Rescuing the Clinical Breast Examination: Advances in Classifying Technique and Assessing Physician Competency.
ABSTRACT: Develop new performance evaluation standards for the clinical breast examination (CBE).There are several, technical aspects of a proper CBE. Our recent work discovered a significant, linear relationship between palpation force and CBE accuracy. This article investigates the relationship between other technical aspects of the CBE and accuracy.This performance assessment study involved data collection from physicians (n = 553) attending 3 different clinical meetings between 2013 and 2014: American Society of Breast Surgeons, American Academy of Family Physicians, and American College of Obstetricians and Gynecologists. Four, previously validated, sensor-enabled breast models were used for clinical skills assessment. Models A and B had solitary, superficial, 2?cm and 1?cm soft masses, respectively. Models C and D had solitary, deep, 2?cm hard and moderately firm masses, respectively. Finger movements (search technique) from 1137 CBE video recordings were independently classified by 2 observers. Final classifications were compared with CBE accuracy.Accuracy rates were model A = 99.6%, model B = 89.7%, model C = 75%, and model D = 60%. Final classification categories for search technique included rubbing movement, vertical movement, piano fingers, and other. Interrater reliability was (k = 0.79). Rubbing movement was 4 times more likely to yield an accurate assessment (odds ratio 3.81, P < 0.001) compared with vertical movement and piano fingers. Piano fingers had the highest failure rate (36.5%). Regression analysis of search pattern, search technique, palpation force, examination time, and 6 demographic variables, revealed that search technique independently and significantly affected CBE accuracy (P < 0.001).Our results support measurement and classification of CBE techniques and provide the foundation for a new paradigm in teaching and assessing hands-on clinical skills. The newly described piano fingers palpation technique was noted to have unusually high failure rates. Medical educators should be aware of the potential differences in effectiveness for various CBE techniques.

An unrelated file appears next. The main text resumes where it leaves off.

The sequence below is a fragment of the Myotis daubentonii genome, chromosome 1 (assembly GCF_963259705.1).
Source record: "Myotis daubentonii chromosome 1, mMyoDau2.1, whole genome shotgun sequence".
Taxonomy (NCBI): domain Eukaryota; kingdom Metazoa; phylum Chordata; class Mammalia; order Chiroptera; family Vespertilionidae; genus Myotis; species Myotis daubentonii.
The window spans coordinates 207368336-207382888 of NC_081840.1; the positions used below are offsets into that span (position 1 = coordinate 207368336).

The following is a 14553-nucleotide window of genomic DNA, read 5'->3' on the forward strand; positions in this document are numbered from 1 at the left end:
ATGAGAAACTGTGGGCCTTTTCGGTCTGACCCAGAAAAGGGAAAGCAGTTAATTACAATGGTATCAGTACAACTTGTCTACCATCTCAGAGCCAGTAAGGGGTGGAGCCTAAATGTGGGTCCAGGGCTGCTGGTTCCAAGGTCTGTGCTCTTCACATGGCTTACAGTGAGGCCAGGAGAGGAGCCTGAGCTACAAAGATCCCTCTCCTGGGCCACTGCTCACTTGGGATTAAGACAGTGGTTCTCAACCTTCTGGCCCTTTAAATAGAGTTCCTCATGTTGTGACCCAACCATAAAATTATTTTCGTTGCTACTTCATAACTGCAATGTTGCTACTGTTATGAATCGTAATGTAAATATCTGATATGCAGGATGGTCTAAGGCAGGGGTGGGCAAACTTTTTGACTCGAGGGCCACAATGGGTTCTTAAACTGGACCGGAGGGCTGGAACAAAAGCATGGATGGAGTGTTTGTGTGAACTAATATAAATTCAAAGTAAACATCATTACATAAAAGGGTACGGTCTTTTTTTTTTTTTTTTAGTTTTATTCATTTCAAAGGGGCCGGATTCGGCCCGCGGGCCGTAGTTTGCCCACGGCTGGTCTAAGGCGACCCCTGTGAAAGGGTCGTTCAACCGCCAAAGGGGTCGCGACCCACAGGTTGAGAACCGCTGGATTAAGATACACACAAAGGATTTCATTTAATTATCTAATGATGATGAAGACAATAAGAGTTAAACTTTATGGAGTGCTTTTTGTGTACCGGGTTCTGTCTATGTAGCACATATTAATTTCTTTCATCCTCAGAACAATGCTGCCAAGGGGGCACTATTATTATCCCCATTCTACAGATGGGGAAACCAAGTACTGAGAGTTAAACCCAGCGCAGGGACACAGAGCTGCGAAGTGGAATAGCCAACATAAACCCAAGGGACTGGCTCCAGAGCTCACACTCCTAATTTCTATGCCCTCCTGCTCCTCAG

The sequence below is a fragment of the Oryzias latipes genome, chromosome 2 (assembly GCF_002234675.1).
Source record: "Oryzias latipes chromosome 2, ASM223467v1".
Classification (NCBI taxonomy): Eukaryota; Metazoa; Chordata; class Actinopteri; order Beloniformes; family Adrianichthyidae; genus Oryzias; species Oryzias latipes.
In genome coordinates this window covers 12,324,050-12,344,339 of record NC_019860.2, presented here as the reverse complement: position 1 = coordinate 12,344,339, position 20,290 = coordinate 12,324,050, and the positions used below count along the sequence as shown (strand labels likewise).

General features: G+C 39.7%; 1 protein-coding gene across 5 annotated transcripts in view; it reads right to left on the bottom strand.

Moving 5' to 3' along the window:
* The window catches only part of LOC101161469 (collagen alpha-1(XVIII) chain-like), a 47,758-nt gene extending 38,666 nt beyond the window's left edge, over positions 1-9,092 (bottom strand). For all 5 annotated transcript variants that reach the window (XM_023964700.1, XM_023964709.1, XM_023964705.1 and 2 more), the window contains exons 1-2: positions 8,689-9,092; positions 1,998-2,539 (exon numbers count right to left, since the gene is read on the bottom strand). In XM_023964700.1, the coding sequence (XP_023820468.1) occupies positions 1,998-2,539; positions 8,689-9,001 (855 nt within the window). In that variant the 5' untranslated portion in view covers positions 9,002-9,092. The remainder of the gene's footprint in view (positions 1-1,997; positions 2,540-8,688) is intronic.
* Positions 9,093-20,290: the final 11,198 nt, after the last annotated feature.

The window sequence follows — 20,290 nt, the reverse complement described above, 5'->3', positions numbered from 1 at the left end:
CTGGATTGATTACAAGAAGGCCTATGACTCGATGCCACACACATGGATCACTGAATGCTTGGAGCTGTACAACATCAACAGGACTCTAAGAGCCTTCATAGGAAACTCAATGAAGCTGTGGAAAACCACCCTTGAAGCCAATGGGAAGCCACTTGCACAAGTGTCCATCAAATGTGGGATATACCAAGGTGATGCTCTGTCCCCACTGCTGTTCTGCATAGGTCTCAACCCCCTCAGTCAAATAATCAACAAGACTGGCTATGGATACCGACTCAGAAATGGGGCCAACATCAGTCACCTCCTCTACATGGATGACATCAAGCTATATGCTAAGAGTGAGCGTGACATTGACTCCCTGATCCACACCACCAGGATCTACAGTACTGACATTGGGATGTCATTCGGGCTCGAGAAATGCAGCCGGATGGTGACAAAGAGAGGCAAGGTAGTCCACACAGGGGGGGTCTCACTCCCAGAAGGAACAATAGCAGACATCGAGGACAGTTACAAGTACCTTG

Project description:Apart from texture, the human finger can sense palpation. The detection of an imbedded structure is a fine balance between the relative stiffness of the matrix, the object, and the device. If the device is too soft, its high responsiveness will limit the depth to which the imbedded structure can be detected. The sensation of palpation is an effective procedure for a physician to examine irregularities. In a clinical breast examination (CBE), by pressing over 1 cm(2) area, at a contact pressure in the 70-90 kPa range, the physician feels cancerous lumps that are 8- to 18-fold stiffer than surrounding tissue. Early detection of a lump in the 5-10 mm range leads to an excellent prognosis. We describe a thin-film tactile device that emulates human touch to quantify CBE by imaging the size and shape of 5-10 mm objects at 20 mm depth in a breast model using ?80 kPa pressure. The linear response of the device allows quantification where the greyscale corresponds to the relative local stiffness. The (background) signal from <2.5-fold stiffer objects at a size below 2 mm is minimal.